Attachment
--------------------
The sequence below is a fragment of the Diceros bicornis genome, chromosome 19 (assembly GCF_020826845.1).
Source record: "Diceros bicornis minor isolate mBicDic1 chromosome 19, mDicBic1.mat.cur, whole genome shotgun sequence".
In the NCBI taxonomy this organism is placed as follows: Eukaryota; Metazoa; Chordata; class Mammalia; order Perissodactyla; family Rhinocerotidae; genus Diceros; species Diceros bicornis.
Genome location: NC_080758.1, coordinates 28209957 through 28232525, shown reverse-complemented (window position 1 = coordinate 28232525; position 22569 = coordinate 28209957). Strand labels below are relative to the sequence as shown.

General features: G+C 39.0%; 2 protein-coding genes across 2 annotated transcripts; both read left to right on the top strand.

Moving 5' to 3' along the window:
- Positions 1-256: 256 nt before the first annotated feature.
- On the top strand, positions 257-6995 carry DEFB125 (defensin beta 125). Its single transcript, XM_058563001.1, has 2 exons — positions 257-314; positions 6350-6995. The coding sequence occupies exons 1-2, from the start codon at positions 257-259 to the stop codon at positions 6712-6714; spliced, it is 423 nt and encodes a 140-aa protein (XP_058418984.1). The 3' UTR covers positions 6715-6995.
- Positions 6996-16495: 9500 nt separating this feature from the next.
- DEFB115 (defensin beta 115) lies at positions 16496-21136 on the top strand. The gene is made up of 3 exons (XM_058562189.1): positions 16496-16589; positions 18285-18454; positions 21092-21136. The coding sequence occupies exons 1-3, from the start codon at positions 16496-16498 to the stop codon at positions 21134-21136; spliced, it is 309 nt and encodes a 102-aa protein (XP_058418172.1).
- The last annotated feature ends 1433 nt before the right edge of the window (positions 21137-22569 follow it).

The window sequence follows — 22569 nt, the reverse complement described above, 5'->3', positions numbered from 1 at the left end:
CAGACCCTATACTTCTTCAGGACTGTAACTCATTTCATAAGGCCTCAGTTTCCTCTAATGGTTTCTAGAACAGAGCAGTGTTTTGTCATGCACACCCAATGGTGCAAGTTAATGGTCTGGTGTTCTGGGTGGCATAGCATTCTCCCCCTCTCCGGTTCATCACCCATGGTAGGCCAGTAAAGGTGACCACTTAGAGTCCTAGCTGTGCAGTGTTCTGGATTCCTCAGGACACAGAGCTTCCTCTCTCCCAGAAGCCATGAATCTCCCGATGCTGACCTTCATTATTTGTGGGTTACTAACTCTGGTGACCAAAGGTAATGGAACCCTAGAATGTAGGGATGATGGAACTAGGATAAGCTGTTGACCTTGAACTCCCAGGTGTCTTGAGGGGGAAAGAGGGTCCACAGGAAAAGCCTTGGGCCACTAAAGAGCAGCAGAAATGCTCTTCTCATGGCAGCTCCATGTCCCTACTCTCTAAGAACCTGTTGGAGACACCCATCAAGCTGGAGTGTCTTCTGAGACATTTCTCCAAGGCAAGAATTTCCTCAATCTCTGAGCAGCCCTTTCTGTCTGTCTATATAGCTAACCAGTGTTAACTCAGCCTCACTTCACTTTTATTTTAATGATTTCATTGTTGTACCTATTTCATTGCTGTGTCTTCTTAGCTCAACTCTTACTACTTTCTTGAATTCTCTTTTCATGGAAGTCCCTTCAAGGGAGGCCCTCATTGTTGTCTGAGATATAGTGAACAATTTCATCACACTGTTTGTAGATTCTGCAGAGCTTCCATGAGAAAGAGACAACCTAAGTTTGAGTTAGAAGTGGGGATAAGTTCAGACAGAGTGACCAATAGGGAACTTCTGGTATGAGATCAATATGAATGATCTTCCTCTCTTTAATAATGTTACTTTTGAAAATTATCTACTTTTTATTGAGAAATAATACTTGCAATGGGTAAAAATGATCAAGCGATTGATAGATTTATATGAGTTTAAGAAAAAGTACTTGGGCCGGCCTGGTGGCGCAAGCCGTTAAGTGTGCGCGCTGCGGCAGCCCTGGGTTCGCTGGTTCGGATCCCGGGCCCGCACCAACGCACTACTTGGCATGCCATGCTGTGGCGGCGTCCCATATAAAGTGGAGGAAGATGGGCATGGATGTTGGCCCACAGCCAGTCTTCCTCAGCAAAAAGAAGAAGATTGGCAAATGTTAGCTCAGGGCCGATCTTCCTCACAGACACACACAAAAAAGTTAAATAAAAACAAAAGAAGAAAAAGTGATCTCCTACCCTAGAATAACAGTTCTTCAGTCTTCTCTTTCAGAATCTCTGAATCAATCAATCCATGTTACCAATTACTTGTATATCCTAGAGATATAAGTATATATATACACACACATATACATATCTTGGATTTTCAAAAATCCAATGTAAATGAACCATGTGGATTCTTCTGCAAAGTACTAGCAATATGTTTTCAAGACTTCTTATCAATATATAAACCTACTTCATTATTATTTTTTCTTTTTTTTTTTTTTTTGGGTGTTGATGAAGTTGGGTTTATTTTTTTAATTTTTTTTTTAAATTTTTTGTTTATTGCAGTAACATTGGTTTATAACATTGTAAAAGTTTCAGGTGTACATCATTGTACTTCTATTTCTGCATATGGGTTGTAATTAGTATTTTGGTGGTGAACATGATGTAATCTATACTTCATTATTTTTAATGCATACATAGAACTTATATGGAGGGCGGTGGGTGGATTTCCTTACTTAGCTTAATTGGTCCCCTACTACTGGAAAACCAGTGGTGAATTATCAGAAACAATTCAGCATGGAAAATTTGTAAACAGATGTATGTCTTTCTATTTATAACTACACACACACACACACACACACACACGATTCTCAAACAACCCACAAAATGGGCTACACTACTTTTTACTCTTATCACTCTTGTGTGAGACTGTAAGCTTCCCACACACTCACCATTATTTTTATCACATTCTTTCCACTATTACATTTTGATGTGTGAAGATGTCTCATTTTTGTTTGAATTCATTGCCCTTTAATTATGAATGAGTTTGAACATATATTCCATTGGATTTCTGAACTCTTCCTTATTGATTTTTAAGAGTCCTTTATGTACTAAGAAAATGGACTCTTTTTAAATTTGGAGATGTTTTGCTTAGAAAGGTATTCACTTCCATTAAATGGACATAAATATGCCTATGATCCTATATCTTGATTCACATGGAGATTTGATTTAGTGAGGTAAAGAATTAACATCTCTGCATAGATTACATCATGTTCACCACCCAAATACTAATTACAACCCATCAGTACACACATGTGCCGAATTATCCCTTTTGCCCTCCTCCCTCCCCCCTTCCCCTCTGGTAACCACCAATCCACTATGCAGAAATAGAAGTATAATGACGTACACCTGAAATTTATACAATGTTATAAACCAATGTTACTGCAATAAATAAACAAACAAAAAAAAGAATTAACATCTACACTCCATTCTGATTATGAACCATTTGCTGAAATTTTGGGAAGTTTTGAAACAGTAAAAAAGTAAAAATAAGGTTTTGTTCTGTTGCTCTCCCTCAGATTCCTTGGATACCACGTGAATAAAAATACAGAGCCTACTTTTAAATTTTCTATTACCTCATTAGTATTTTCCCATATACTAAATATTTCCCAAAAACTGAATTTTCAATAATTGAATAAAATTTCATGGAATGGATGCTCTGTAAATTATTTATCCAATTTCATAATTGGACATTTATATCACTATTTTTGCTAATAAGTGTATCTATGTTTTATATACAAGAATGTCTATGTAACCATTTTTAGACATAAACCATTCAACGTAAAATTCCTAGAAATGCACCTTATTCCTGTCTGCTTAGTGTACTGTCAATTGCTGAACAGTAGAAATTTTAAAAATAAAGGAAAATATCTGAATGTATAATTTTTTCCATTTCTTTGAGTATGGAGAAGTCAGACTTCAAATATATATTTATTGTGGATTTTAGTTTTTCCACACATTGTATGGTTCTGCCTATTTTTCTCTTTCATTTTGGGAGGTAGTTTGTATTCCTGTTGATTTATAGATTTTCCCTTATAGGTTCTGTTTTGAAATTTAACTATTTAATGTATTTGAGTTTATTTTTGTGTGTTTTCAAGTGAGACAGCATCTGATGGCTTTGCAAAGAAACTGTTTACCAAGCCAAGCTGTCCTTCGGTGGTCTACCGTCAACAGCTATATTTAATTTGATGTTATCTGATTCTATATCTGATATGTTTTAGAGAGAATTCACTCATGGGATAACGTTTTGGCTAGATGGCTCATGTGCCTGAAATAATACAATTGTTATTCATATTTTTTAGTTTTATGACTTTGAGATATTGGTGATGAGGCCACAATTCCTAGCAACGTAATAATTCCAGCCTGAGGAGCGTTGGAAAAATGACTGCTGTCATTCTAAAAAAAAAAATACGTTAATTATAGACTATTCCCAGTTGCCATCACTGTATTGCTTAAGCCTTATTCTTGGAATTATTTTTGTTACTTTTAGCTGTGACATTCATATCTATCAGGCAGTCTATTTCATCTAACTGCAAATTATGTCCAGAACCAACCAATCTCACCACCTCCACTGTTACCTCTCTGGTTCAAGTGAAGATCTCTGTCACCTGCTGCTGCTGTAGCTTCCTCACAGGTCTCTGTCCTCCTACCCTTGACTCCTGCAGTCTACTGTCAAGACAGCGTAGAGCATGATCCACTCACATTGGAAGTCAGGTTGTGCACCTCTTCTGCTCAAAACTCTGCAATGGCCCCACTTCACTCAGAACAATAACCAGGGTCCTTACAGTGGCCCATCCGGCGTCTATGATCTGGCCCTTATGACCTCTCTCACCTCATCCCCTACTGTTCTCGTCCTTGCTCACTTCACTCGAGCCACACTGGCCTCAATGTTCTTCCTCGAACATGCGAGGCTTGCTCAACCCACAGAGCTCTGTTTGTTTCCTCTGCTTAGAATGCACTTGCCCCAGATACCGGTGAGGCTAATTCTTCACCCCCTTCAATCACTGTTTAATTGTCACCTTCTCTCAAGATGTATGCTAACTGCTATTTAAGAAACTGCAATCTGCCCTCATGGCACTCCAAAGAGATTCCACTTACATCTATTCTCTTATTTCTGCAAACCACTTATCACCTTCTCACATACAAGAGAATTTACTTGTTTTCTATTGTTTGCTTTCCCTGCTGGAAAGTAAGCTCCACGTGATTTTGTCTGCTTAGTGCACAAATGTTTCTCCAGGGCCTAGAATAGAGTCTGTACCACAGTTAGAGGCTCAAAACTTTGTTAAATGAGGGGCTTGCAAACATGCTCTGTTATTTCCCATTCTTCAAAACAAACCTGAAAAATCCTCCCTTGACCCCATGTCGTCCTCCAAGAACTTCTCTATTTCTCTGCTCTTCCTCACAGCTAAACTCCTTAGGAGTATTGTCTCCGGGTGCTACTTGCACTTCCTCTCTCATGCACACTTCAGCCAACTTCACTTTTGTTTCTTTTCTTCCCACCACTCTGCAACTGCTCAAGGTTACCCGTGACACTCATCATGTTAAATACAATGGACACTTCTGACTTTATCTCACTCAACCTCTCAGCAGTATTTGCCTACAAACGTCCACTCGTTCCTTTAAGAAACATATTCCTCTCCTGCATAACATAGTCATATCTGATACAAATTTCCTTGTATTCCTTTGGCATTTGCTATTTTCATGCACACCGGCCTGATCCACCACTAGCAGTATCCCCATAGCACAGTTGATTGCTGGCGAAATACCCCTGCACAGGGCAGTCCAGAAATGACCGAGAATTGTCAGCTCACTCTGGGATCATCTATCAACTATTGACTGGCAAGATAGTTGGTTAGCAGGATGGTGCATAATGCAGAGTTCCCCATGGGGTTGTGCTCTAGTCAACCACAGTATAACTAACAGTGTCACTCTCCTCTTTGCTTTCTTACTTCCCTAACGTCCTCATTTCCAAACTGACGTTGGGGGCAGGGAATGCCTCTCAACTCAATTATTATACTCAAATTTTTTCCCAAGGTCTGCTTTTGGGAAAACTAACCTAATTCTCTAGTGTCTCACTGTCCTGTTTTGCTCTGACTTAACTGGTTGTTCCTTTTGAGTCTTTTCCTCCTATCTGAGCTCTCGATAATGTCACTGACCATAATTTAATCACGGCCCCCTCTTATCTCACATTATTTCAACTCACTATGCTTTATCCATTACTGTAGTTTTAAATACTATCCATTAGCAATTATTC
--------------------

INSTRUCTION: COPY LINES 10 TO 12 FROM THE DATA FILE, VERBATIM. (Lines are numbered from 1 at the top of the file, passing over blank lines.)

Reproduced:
- DEFB115 (defensin beta 115) lies at positions 16496-21136 on the top strand. The gene is made up of 3 exons (XM_058562189.1): positions 16496-16589; positions 18285-18454; positions 21092-21136. The coding sequence occupies exons 1-3, from the start codon at positions 16496-16498 to the stop codon at positions 21134-21136; spliced, it is 309 nt and encodes a 102-aa protein (XP_058418172.1).
- The last annotated feature ends 1433 nt before the right edge of the window (positions 21137-22569 follow it).

The window sequence follows — 22569 nt, the reverse complement described above, 5'->3', positions numbered from 1 at the left end: